More footsteps deliver us to the Diego Rivera Museum, the simple home that was his birthplace and where he lived his first five years. We are delighted to discover themes we did not know he painted. Before his political murals of Mexico City were small, soft paintings of Aztec and Popul Vol, volcanoes and native women of the countryside. Black and white photos of Frida.

What we do not see as we walk the streets of Gjo are real estate offices that offer English services. Or obvious signs of an ex-pat community. Like Patzcuaro before, there are no signs of gringo settlement. There are a few here, however. One account places the number of U.S. and Canadians at around 100. In this place, white is scarce, unless you’re talking buildings.

It takes some doing to find the Museum of the Mummies, but we make our way along one-way streets, drawn by the perverseness of it all. I don’t know what I expected. What I got was glass cases of human remains, naked before the world. Some with black socks to the knees. Some in capes. Babies with crowns – one not a foot tall. Crooked, rotten teeth. Waves of desert-dry flesh. Pubic hair. Beards and braids. Open mouths, no doubt cussing their cheap relatives who did not pay the burial taxes and catapulted them into the realm of the living. It is one of those revolting scenes that I am thankful to have witnessed and glad to leave behind, green faced and nauseous. A testament to cremation if ever there was one.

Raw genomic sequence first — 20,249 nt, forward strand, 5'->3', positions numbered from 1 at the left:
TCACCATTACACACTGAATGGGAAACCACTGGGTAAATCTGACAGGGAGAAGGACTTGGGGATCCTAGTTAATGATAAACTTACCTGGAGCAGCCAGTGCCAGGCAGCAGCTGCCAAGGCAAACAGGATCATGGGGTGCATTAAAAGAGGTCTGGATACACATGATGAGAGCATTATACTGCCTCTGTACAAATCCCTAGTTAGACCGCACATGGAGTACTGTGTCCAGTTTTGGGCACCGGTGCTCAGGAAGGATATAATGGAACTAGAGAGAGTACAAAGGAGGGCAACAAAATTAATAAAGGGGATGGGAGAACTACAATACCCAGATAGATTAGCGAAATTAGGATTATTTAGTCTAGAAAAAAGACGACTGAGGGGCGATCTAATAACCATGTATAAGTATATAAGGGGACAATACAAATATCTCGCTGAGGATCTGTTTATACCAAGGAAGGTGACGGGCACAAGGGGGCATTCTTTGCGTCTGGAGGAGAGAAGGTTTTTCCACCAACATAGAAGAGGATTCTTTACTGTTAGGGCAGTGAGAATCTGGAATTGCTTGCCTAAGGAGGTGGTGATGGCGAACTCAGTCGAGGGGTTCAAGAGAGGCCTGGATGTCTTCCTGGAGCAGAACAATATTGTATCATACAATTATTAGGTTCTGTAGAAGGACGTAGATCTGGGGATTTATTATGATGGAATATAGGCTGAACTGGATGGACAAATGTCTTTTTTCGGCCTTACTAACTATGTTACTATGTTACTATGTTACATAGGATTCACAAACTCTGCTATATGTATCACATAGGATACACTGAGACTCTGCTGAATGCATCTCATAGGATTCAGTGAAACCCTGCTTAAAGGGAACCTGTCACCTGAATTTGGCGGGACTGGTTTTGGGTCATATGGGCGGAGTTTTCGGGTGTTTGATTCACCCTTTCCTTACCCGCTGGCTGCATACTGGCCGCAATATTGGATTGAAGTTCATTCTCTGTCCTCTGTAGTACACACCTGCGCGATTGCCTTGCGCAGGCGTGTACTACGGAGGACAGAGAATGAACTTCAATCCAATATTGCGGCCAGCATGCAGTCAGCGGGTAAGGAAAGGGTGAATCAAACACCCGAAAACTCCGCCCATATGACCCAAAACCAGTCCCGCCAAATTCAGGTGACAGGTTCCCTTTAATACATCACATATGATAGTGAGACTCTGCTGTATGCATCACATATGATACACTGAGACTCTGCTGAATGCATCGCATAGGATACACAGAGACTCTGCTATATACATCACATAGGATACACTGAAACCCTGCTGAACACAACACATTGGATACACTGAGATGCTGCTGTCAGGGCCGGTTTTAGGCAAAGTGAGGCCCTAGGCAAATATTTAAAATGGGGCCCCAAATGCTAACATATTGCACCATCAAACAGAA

A few hours later, at the Basilica Plaza, we ironically find ourselves on the edge of a funeral. I watch, as men load a tiny, white satin casket with tassels into a black, shiny hearse. A dead child, destined to lay open-mouthed.

I sit beneath the canopy of Indian laurel trees on the Jardin de la Union … just down the hill from the city’s oldest Plaza de la Paz (Plaza of Peace). The magnificent baroque Temple of San Diego, built around 1780, bookends this minute, triangular park. The scene is busy and gay. Sidewalk cafes are jammed with patrons. An orchestra plays marches in the gazebo bandstand. I am joined by a little girl in sky-blue polyester slacks, dirty black shoes with no laces and a salmon-colored shirt. A faded yellow sweater wraps around her neck.

We smile at one another and begin to speak in Spanish. Her name is Angelica. She is 11 years old. She comes from San Miguel de Allende. She is one of thousands of Mexican children who sell small colored packets of Chiclets gum. I hand her a colored, sparkly pencil and her face erupts in smile.

Guanajuato – a place of crowded, busy beauty, where art, architecture and nightlife collide in quintessential Mexican ways. Very little English is spoken here, where Spanish schools abound. Every plaza, no matter how simple or formal, is home to activity and vibrant conversation. If Patzcuaro is the heart of Mexico, Guanajuato is the hands. Hands that create, bless, pray, and sweep. Hands that turn the crank of the street organ … mime emotion. White-knuckled hands around handlebars. Hands of ghost-monks, believed to walk silently over the buried cells of the Old San Diego Monastery.

Christina lives and writes in Taos, Nuevo Mexico. Visit her at Catch a glimpse of her books. Read about “Ink Buzz”.

Published or Updated on: April 14, 2007 by Christina Nealson © 2008


Share This:

Leave a Reply

Your email address will not be published. Required fields are marked *